Consider Terrorist's story. Ahmad Ashmawy Mulloy is the son of an Irish-American woman and an Egyptian exchange-student, who left them when Ahmad was three years old. At the narrative's beginning, Ahmad is about to graduate from high school in New Prospect, New Jersey, a once-thriving town that now wallows in the memories of its unrealized potential. And then he goes to work for a Lebanese immigrant family, driving a delivery and pickup truck for their furniture shop. A scheme to detonate a bomb surfaces, and Ahmad finds himself behind the wheel of the rigged truck at the designated time, at the designated place.
A novel's second most important propellant, the disarming mechanism which is supposed to quell all fears of it being—God forbid—possibly untrue, is its plot; the facet that answers the reader's querulous "Why?" Most authors nowadays reveal the story and then reveal the plot in alternative layers, in the sequence: "And then… [and backtrack with] because… and then…". There is the more difficult (in terms of keeping an audience's attention) art of reversing the technique: "Because… [revealing motive beforehand] and then…". Martin Amis has done the latter successfully in "The last days of Muhammad Atta," a fictionalization of the Terrorist recently featured in The New Yorker (and part of Amis's The House of Meetings). In Amis's story—a fictionalized account of the real-world Terrorist Muhammad Atta's last hours—Atta comes across as a man with a severe intention, but not as a flat character.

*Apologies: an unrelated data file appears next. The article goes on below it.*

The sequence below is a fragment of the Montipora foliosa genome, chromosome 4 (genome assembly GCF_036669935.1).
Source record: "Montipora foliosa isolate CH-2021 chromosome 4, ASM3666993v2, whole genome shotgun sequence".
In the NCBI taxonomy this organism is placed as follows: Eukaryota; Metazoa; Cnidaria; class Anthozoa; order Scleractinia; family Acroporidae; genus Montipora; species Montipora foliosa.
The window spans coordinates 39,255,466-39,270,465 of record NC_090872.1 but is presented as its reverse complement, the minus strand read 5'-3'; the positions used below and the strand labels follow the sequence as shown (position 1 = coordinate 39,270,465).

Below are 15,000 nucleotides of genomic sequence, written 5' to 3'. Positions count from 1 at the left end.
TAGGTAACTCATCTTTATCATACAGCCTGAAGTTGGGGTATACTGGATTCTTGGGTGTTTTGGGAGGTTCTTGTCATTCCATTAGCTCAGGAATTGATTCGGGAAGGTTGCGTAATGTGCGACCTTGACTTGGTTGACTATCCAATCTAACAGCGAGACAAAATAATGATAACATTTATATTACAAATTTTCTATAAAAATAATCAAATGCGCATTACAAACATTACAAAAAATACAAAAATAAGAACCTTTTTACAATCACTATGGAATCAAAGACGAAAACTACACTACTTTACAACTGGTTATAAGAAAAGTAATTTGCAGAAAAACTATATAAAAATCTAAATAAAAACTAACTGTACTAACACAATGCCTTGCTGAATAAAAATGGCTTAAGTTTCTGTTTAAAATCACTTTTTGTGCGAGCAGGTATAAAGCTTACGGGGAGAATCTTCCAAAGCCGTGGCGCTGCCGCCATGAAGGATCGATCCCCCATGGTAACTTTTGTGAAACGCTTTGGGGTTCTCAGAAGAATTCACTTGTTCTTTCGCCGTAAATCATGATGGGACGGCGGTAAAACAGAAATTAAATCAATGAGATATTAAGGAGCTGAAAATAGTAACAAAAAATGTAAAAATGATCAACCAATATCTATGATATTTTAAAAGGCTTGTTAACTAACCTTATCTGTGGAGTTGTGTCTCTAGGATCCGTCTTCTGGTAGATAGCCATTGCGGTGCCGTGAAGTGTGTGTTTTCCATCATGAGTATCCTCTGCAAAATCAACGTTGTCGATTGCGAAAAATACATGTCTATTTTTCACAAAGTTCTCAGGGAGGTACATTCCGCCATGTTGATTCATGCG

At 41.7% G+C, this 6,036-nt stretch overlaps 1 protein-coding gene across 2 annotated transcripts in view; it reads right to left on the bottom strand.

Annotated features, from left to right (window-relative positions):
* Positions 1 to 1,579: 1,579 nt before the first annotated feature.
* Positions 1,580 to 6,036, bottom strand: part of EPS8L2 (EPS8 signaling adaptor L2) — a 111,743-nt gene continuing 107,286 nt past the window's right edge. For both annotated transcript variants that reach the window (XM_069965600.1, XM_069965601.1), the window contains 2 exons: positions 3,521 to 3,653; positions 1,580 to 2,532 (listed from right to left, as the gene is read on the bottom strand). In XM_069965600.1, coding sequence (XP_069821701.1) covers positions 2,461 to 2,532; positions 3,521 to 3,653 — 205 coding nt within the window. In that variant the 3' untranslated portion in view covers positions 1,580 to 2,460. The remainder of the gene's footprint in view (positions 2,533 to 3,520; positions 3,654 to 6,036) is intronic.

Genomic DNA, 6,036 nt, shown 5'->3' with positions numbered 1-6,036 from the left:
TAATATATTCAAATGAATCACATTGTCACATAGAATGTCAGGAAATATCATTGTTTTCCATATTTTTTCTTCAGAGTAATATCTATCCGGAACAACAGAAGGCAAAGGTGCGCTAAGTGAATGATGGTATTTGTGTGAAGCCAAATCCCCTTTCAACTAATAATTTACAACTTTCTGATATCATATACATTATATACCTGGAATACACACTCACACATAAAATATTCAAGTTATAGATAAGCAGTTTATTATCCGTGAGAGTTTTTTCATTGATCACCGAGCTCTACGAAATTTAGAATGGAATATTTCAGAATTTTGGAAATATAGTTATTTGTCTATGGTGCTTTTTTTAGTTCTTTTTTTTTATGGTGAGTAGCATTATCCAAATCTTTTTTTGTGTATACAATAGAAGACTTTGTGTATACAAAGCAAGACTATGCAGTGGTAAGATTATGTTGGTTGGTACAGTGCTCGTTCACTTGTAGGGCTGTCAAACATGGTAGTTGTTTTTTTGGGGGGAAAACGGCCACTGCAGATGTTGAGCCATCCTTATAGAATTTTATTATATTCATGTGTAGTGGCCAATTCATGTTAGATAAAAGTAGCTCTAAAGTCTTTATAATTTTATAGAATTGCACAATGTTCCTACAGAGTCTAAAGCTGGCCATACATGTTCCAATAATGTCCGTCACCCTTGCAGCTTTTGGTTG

Updike doesn't fare quite so well. A limp bitterness languishes in the narrator's attempts at omniscience. Ahmad is given a monotonous identity, and a childlike peevishness that leads him to volunteer for the bombing mission. It is as though Updike took the CNN sketch of a Terrorist: America-hater, consumerism-intolerant, marginalized Muslim-American, and added inadaptable muscle and bone to lifeless cells. The result? An android in the vein of Lt. Commander Data with Warf-like, unreasonable menace. From beginning to end, the motivations of Terrorist's protagonist skid back and forth like a lumbering truck on a one-dimensional highway, sometimes following his human impulses, and mostly curbing them with the help of his overzealous religiosity.